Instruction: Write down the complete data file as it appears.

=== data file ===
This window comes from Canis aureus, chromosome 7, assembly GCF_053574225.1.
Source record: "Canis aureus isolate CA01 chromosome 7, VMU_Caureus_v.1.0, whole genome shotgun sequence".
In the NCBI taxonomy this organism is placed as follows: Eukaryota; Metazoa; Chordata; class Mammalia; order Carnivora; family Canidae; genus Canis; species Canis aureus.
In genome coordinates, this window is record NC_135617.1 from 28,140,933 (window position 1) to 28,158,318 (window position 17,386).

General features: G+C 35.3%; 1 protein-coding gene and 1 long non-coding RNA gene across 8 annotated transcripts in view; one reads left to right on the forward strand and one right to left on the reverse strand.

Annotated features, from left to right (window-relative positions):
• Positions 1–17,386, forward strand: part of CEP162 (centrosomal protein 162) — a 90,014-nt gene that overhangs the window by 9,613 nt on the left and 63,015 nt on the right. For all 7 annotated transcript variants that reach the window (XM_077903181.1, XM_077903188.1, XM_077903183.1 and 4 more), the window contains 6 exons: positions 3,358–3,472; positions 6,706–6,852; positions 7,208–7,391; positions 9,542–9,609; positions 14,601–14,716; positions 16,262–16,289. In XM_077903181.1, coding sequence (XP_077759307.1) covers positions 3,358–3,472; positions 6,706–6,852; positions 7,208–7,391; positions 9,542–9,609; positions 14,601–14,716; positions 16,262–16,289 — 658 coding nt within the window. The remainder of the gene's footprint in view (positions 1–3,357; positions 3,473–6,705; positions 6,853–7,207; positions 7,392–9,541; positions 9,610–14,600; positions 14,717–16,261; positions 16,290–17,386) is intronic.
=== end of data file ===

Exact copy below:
This window comes from Canis aureus, chromosome 7, assembly GCF_053574225.1.
Source record: "Canis aureus isolate CA01 chromosome 7, VMU_Caureus_v.1.0, whole genome shotgun sequence".
In the NCBI taxonomy this organism is placed as follows: Eukaryota; Metazoa; Chordata; class Mammalia; order Carnivora; family Canidae; genus Canis; species Canis aureus.
In genome coordinates, this window is record NC_135617.1 from 28,140,933 (window position 1) to 28,158,318 (window position 17,386).

General features: G+C 35.3%; 1 protein-coding gene and 1 long non-coding RNA gene across 8 annotated transcripts in view; one reads left to right on the forward strand and one right to left on the reverse strand.

Annotated features, from left to right (window-relative positions):
• Positions 1–17,386, forward strand: part of CEP162 (centrosomal protein 162) — a 90,014-nt gene that overhangs the window by 9,613 nt on the left and 63,015 nt on the right. For all 7 annotated transcript variants that reach the window (XM_077903181.1, XM_077903188.1, XM_077903183.1 and 4 more), the window contains 6 exons: positions 3,358–3,472; positions 6,706–6,852; positions 7,208–7,391; positions 9,542–9,609; positions 14,601–14,716; positions 16,262–16,289. In XM_077903181.1, coding sequence (XP_077759307.1) covers positions 3,358–3,472; positions 6,706–6,852; positions 7,208–7,391; positions 9,542–9,609; positions 14,601–14,716; positions 16,262–16,289 — 658 coding nt within the window. The remainder of the gene's footprint in view (positions 1–3,357; positions 3,473–6,705; positions 6,853–7,207; positions 7,392–9,541; positions 9,610–14,600; positions 14,717–16,261; positions 16,290–17,386) is intronic.